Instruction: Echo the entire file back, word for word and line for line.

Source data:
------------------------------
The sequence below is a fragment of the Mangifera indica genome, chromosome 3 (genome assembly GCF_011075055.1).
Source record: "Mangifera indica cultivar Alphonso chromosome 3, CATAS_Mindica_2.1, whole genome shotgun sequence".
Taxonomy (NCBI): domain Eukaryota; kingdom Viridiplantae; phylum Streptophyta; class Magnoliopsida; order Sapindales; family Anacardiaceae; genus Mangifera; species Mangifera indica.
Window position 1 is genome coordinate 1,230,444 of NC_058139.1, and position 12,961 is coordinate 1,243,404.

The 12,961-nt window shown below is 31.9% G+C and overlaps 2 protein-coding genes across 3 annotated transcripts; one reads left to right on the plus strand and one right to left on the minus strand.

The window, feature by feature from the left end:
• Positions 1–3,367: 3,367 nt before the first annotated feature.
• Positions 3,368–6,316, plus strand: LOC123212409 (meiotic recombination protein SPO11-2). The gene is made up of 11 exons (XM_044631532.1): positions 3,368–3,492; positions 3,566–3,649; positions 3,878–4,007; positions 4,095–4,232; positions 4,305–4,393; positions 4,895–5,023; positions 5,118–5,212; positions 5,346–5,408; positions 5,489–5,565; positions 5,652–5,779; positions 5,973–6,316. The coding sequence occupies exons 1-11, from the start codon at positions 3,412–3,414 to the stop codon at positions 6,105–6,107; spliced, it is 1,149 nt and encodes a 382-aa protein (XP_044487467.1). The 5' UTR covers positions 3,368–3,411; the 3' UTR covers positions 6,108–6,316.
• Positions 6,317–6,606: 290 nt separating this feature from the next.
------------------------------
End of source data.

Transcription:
The sequence below is a fragment of the Mangifera indica genome, chromosome 3 (genome assembly GCF_011075055.1).
Source record: "Mangifera indica cultivar Alphonso chromosome 3, CATAS_Mindica_2.1, whole genome shotgun sequence".
Taxonomy (NCBI): domain Eukaryota; kingdom Viridiplantae; phylum Streptophyta; class Magnoliopsida; order Sapindales; family Anacardiaceae; genus Mangifera; species Mangifera indica.
Window position 1 is genome coordinate 1,230,444 of NC_058139.1, and position 12,961 is coordinate 1,243,404.

The 12,961-nt window shown below is 31.9% G+C and overlaps 2 protein-coding genes across 3 annotated transcripts; one reads left to right on the plus strand and one right to left on the minus strand.

The window, feature by feature from the left end:
• Positions 1–3,367: 3,367 nt before the first annotated feature.
• Positions 3,368–6,316, plus strand: LOC123212409 (meiotic recombination protein SPO11-2). The gene is made up of 11 exons (XM_044631532.1): positions 3,368–3,492; positions 3,566–3,649; positions 3,878–4,007; positions 4,095–4,232; positions 4,305–4,393; positions 4,895–5,023; positions 5,118–5,212; positions 5,346–5,408; positions 5,489–5,565; positions 5,652–5,779; positions 5,973–6,316. The coding sequence occupies exons 1-11, from the start codon at positions 3,412–3,414 to the stop codon at positions 6,105–6,107; spliced, it is 1,149 nt and encodes a 382-aa protein (XP_044487467.1). The 5' UTR covers positions 3,368–3,411; the 3' UTR covers positions 6,108–6,316.
• Positions 6,317–6,606: 290 nt separating this feature from the next.